About Brent Ryan

I love Texas. And I love Texas music.  When I discovered the songwriting of Texas musicians such as Lyle Lovett, Robert Earl Keen, Guy Clark, and Townes Van Zandt, most of my old mainstream albums went back to the shelf and my speakers were filled with a different sound, one of traditional organic acoustic warmth and rich storytelling lyrics.

I want to write songs that engage you deeper than just a toe-tapping experience, although I hope that my songs are worthy of a toe-tap when called for.  I look for the balance of a melody and chorus that invite you to sing along, balanced with a deeper intellectual learning experience. A songwriting friend of mine once traveled to Nashville to network with the publishing companies. He was told, “You need to dumb down your songs a little bit, they need to be accessible to an 8th grade audience.”  I think that is an insult to you as the music listener.  There will always be music for 8th graders, but what about the music that you want to speak into your life? Do you live an 8th grade life?

It has been my honor and privilege to work hard to write songs that tell my story, and hopefully merge just a little into your lane.  Then you and I can journey along side by side and share some experiences together, laugh some, shed the occasional tear, and let the song remind us that nobody travels alone.

My debut project, “Cinnamon Pass” is a traditional 11-song album featuring original music of mine. I was motivated by good storytelling, writing songs that put me into the mind and spirit of fictional characters that had exceptional lives. Nevertheless, songs like “Free” and “Best Friend” are dangerously personal and vulnerable for me, as songwriting should be.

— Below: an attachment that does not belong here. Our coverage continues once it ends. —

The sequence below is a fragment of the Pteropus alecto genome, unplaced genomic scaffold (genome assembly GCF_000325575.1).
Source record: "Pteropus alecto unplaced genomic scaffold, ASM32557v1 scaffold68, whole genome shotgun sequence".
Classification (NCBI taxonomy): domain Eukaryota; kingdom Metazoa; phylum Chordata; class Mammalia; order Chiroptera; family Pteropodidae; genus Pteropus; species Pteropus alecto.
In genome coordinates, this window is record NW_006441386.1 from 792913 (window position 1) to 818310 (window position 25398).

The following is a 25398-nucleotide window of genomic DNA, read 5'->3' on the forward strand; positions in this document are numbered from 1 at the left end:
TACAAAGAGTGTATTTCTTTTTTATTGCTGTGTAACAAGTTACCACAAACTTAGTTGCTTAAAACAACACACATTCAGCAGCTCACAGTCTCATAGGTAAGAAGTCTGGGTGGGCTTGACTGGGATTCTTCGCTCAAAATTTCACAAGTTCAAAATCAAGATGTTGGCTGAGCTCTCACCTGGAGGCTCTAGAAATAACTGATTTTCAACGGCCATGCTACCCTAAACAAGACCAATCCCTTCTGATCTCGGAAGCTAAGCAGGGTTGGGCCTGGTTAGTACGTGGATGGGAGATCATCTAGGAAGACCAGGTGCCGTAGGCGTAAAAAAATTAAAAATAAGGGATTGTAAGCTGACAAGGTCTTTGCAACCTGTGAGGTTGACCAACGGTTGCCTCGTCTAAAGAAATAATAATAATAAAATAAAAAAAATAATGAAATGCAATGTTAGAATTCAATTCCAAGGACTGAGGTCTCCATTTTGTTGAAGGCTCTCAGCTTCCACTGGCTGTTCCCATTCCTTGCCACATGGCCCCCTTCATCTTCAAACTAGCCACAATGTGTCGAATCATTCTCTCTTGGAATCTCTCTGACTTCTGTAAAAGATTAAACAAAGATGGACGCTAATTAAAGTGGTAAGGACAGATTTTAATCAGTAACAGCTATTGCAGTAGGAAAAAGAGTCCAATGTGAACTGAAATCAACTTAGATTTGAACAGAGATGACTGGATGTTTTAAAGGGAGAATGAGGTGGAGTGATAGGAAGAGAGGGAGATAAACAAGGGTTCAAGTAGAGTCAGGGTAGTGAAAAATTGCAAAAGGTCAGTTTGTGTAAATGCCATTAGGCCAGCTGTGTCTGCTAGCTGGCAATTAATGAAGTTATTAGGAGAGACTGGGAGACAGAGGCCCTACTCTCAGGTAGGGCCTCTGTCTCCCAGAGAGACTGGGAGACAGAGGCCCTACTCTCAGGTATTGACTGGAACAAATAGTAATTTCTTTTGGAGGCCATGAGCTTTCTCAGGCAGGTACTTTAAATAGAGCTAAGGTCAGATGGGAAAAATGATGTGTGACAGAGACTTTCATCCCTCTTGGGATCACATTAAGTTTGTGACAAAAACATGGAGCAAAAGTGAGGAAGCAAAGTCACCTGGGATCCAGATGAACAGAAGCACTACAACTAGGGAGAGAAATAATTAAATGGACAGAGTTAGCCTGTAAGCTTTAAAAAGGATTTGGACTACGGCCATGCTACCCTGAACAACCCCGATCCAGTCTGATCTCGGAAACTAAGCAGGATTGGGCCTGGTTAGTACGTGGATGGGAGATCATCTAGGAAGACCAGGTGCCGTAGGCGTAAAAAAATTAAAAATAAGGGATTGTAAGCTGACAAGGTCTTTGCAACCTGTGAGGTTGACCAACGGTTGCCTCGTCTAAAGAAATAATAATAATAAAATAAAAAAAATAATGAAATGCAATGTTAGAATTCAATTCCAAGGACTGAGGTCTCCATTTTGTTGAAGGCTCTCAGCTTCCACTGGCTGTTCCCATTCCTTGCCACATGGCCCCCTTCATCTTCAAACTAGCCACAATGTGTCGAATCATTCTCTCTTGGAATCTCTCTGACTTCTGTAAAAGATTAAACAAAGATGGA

My second project is a five song EP called “Point A to Point B”. It is simply a collection of songs to chart my zig-zaggy evolution to a more soulful, accessible, folk/americana type of sound.  Every song on the EP is a story in my heart, less dressed up in evening cocktail clothes, and more settled into the cozy rug in front of the fireplace.

More music is to come. It may or may not sound like the past, as the past is always inseparable from the present. We can’t change who we are, and where we have come from. But no matter what tomorrow brings for me, I hope that I can continue to dig into the depths of my own mind, heart, and spirit, and give to you something of myself by which you can know and be known.

I offer you my music. and a happy toast to the song. I hope you can get bright-eyed and sing along, or close your eyes and reminisce. I hope your heavy heart becomes a little more lifted, and your wandering mind a little more settled. Enjoy the song.